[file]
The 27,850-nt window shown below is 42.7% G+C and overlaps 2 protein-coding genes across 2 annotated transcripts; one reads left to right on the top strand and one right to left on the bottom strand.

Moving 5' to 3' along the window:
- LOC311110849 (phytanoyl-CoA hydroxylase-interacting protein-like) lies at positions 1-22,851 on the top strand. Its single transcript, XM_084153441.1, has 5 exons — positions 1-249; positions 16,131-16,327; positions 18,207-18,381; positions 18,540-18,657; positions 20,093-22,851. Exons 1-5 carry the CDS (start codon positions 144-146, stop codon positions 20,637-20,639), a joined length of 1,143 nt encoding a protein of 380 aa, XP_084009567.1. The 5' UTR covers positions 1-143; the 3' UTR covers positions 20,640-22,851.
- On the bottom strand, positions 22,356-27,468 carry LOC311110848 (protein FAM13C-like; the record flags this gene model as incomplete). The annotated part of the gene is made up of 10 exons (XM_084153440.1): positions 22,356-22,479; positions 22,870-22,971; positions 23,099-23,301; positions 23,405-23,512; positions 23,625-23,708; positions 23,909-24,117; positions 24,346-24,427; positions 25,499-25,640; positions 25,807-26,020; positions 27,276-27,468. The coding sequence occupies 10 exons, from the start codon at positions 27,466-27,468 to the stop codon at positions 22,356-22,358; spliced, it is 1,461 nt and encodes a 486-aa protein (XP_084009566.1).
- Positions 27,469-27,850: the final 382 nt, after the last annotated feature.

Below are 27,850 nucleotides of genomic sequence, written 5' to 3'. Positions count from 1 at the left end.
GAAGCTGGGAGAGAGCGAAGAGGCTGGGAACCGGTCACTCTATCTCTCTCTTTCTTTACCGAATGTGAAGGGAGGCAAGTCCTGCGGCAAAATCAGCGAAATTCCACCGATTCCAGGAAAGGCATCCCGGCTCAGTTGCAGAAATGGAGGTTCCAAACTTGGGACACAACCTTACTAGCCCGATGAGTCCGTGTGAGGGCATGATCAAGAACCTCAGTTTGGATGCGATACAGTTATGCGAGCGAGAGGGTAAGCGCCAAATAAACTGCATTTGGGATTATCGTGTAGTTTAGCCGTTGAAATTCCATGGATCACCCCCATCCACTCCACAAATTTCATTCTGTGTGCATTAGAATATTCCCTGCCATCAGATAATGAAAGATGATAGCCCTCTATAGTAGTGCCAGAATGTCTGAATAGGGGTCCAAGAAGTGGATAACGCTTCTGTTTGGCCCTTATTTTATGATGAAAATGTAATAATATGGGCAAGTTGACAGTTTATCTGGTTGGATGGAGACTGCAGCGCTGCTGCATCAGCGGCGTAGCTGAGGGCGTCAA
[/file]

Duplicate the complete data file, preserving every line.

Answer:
The 27,850-nt window shown below is 42.7% G+C and overlaps 2 protein-coding genes across 2 annotated transcripts; one reads left to right on the top strand and one right to left on the bottom strand.

Moving 5' to 3' along the window:
- LOC311110849 (phytanoyl-CoA hydroxylase-interacting protein-like) lies at positions 1-22,851 on the top strand. Its single transcript, XM_084153441.1, has 5 exons — positions 1-249; positions 16,131-16,327; positions 18,207-18,381; positions 18,540-18,657; positions 20,093-22,851. Exons 1-5 carry the CDS (start codon positions 144-146, stop codon positions 20,637-20,639), a joined length of 1,143 nt encoding a protein of 380 aa, XP_084009567.1. The 5' UTR covers positions 1-143; the 3' UTR covers positions 20,640-22,851.
- On the bottom strand, positions 22,356-27,468 carry LOC311110848 (protein FAM13C-like; the record flags this gene model as incomplete). The annotated part of the gene is made up of 10 exons (XM_084153440.1): positions 22,356-22,479; positions 22,870-22,971; positions 23,099-23,301; positions 23,405-23,512; positions 23,625-23,708; positions 23,909-24,117; positions 24,346-24,427; positions 25,499-25,640; positions 25,807-26,020; positions 27,276-27,468. The coding sequence occupies 10 exons, from the start codon at positions 27,466-27,468 to the stop codon at positions 22,356-22,358; spliced, it is 1,461 nt and encodes a 486-aa protein (XP_084009566.1).
- Positions 27,469-27,850: the final 382 nt, after the last annotated feature.

Below are 27,850 nucleotides of genomic sequence, written 5' to 3'. Positions count from 1 at the left end.
GAAGCTGGGAGAGAGCGAAGAGGCTGGGAACCGGTCACTCTATCTCTCTCTTTCTTTACCGAATGTGAAGGGAGGCAAGTCCTGCGGCAAAATCAGCGAAATTCCACCGATTCCAGGAAAGGCATCCCGGCTCAGTTGCAGAAATGGAGGTTCCAAACTTGGGACACAACCTTACTAGCCCGATGAGTCCGTGTGAGGGCATGATCAAGAACCTCAGTTTGGATGCGATACAGTTATGCGAGCGAGAGGGTAAGCGCCAAATAAACTGCATTTGGGATTATCGTGTAGTTTAGCCGTTGAAATTCCATGGATCACCCCCATCCACTCCACAAATTTCATTCTGTGTGCATTAGAATATTCCCTGCCATCAGATAATGAAAGATGATAGCCCTCTATAGTAGTGCCAGAATGTCTGAATAGGGGTCCAAGAAGTGGATAACGCTTCTGTTTGGCCCTTATTTTATGATGAAAATGTAATAATATGGGCAAGTTGACAGTTTATCTGGTTGGATGGAGACTGCAGCGCTGCTGCATCAGCGGCGTAGCTGAGGGCGTCAA